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#5
(12-02-2019, 05:50 AM)busker Wrote:  
(12-01-2019, 10:35 PM)dukealien Wrote:  Black, White, and Red

Interesting. However, selective breeding for desirable traits should lend any animal to domestication, more so pack animals, and non-predators (trial and error with a lion doesn't really appeal to most people). The question of why the zebra wasn't domesticated remains.

Eurasian horses can also be seen as the Irish, the Scots, and the working poor of Europe more generally. Nice.

@busker - A little rushed, when the marmosets refused to cooperate.

As to horses vs. zebras, the problem may be one of vision: after seeing through the decoration to the basic shape, we fail to look beyond the shape to basic instinct. An unbroken horse goes nuts, but (usually) gets over it with appropriate treatment; a zebra doesn't get over it, ever. In my limited understanding of evolution, the survival situation might run something like this: when a lion jumps onto a zebra's back, death is clear and present, no point in holding back; there's also a degree of social protection since the chosen zebra can save others in the herd from serial slaughter by making the lion work for her kill. (Plus, a lioness is heavy and very sharp.) A horse on the plains of Asia, jumped by a wolf, can try bucking but its best tactic (given the wolf lacks a lion's fangs to penetrate its neck) may be to run like crazy, outdistance the wolf pack, then deal with the rider at leisure. Stretching the story, if the horse can reach its herd the other herd members' instinctive mode of fighting is to bite at the back of the neck - where the wolf happens to be clinging.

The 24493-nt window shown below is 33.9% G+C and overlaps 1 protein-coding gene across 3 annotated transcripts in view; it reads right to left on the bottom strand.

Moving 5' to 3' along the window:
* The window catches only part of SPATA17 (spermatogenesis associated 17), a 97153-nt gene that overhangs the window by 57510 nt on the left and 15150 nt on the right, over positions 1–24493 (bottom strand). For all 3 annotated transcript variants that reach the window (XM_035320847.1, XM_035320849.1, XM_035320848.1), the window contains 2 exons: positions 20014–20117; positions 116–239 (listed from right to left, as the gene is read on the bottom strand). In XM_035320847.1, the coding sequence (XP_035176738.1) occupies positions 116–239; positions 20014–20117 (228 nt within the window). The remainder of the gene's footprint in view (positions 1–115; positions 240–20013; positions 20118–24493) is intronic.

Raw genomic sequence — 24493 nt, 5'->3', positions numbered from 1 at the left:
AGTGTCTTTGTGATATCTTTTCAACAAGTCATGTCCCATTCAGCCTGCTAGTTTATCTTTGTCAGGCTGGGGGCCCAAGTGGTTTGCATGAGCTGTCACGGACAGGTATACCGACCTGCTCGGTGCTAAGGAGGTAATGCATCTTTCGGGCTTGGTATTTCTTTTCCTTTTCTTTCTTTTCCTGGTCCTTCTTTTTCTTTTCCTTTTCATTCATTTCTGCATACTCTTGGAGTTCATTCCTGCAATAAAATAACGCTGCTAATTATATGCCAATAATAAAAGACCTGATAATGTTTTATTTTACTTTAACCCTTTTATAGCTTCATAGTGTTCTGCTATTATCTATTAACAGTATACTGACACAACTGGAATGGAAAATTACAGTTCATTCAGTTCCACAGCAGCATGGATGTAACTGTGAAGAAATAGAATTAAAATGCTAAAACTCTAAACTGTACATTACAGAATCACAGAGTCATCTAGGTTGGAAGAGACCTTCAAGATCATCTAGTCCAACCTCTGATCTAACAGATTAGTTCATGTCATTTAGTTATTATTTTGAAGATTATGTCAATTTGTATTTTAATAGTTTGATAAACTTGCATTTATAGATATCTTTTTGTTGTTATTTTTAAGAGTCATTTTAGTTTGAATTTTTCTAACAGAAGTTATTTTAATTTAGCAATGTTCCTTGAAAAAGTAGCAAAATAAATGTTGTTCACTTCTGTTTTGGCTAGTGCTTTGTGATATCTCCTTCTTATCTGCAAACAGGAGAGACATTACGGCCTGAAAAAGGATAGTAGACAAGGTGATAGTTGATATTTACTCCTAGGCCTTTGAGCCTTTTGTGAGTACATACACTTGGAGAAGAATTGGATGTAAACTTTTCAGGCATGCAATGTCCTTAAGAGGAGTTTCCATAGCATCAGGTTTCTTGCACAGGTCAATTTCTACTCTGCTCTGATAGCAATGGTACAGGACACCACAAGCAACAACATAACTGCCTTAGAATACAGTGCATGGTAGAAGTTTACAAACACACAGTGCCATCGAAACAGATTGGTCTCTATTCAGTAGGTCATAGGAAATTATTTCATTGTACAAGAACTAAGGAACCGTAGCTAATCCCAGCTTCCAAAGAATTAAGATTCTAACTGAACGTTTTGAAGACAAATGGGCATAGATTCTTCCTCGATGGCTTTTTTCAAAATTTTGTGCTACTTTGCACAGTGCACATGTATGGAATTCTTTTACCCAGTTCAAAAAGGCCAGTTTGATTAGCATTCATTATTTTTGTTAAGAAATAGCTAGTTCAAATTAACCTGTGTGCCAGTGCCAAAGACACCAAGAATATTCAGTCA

Just stories, of course - like a lot of evolutionary theory, especially in its early days. Glad you liked it.
feedback award Non-practicing atheist
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#6
my cat ginger, sly old bastard
purrs and fawns and fucks about
enticing me to play his play
he'll roll and jump on cuddly mouse

and other tragic toys around the house.

he'll nibble kibble in between and when I rest
he'll pounce unseen; sit on my head, then bat my face
with claws extended, zero grace, he'll rake my skin
and lacerate a cheek or jowl and then he'll grin
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#7
The spider is such an awkward thing,
with her head full of eyes and her ass full of string.
She kindly eats the pesky fly
and in return we bid her die.  
We call her web a work of art
then sweep a broom and tear it apart.
She wants only to live with us symbiotically 
yet we fear her and hunt her down pathologically.
The spider is such an awkward thing,
with her head full of eyes and her ass full of string.
The Soufflé isn’t the soufflé; the soufflé is the recipe. --Clara 
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#8
Billy - that’s why you should get a dog
Quixillated - Ass full of sting? I thought they used jaws :-p

Could we please have the prompts on a Friday and not on a Saturday? Don’t bring time zones into this, there is only one that’s authentic, and everybody knows which one (Eastern Australia).
This is for you, Sir Quixillated.. Chop chop.
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#9
Ha the sting was a typo, now corrected. Thumbsup

As for punctuality Hysterical ... they often aren’t even posted on MY time zone’s Friday. There’s no way I could keep track of all the Fridays nor could I make each Friday sit in chronological order.  I did entertain the idea of posting it when Friday begins in Kiritimati, but then I realized it’s me posting so it’s going to posted at completely random times no matter whose Friday it is.   If you need the prompts to be punctual, you would have to take over the duty of posting them.  I’m not even always aware that it IS Friday until it’s almost Saturday.    Wink
The Soufflé isn’t the soufflé; the soufflé is the recipe. --Clara